When money is tight — as it is for so many in this lousy economy — everyone starts clamoring to find ways to pinch pennies. While this is natural and helpful, it often means we overlook savings of dollars, sometimes lots of dollars.
After spending our college years clipping coupons, sending in rebates, and shopping frugally — methods that garnered lots of free (and even money-making) purchases — a simple number crunching revealed that my fledgling desktop publishing business was far more lucrative. So, whenever the workload allowed, I chose to forgo couponing for the cash income.
As I learned more about finances and taxes, I found a number of other ways to save substantially. That came about by looking at big ticket items like insurance, loans, and the like.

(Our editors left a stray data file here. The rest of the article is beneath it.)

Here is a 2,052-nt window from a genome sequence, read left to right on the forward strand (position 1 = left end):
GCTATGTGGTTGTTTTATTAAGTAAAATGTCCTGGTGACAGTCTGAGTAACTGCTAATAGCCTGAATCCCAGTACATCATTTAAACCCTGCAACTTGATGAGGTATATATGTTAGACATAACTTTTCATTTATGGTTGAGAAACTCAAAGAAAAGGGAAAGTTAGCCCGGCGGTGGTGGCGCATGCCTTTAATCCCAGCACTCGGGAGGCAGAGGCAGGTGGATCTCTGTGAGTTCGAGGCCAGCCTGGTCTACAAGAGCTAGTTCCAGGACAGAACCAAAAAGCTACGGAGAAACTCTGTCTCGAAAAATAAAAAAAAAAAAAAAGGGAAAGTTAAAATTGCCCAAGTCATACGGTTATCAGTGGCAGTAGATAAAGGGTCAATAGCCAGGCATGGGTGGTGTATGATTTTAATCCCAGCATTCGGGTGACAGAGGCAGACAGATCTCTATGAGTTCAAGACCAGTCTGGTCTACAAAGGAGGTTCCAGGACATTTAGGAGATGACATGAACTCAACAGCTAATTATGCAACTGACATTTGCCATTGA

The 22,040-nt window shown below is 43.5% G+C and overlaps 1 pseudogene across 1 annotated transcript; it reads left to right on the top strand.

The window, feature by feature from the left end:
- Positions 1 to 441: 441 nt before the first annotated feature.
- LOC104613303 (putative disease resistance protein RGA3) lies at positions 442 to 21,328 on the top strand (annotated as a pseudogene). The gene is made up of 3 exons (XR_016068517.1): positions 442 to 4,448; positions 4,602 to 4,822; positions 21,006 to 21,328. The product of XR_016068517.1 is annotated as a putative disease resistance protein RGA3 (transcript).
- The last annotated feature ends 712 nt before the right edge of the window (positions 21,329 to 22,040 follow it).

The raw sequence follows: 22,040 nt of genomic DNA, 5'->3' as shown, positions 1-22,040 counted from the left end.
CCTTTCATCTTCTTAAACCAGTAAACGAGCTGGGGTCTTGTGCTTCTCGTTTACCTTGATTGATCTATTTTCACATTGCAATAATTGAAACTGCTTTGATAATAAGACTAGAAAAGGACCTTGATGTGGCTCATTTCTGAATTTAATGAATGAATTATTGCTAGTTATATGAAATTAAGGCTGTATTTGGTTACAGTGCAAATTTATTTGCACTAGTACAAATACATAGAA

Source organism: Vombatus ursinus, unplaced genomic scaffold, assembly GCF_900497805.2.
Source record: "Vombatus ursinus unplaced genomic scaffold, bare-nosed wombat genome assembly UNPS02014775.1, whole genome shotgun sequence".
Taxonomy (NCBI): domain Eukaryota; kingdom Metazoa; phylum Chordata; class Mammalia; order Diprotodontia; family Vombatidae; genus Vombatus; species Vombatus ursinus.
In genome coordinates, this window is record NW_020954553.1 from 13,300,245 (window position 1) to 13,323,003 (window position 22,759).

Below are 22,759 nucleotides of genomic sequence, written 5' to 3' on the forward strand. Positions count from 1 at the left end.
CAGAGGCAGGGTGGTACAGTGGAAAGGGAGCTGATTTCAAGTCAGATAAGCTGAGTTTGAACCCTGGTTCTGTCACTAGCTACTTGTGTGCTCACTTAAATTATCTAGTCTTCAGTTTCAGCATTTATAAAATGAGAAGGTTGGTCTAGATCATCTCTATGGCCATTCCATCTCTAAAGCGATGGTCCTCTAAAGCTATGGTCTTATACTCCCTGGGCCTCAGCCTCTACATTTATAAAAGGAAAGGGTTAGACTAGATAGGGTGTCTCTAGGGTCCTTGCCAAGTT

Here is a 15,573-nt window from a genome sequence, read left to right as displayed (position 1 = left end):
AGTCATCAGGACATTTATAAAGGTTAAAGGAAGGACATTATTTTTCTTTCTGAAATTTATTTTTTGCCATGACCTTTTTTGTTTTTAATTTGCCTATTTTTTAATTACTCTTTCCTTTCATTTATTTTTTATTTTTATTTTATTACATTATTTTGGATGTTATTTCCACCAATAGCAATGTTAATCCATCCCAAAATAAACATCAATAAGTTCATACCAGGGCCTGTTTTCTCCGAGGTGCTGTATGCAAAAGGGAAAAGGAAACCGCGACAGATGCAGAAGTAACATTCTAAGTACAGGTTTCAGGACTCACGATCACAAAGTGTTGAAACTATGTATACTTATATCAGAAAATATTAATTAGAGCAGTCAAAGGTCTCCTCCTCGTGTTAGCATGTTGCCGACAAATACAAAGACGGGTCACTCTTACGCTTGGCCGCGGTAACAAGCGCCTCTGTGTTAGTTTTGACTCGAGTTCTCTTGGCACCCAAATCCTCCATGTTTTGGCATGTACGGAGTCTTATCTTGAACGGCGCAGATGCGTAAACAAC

With insurance, for example, I ended up saving hundreds and hundreds of dollars per year by spending a couple of hours comparing rates. And I still do this every couple of years to negate the inevitable rate increase creep.
The same thing applies to mortgages and other loans. Refinancing can mean big, long-term savings.
Utilities are expenditures that can suck our cash right out the window. Since these are often significant expenses, they should be carefully analyzed.
A straightforward way to do this is to schedule a home energy audit. An audit like this is simple. Simply call a local home energy auditors, make an appointment, and they will comb through the possibly problematic areas in your home to look for inefficiencies.
When the auditors are done, you will get a report showing where your home needs some updating or upgrading in order to save energy and to get your utility bills back in check.
Recommendations might include better caulking, new windows, changes in lighting, or a suggestion to get bids from insulation contractors to beef up your homes protection from changes in the weather.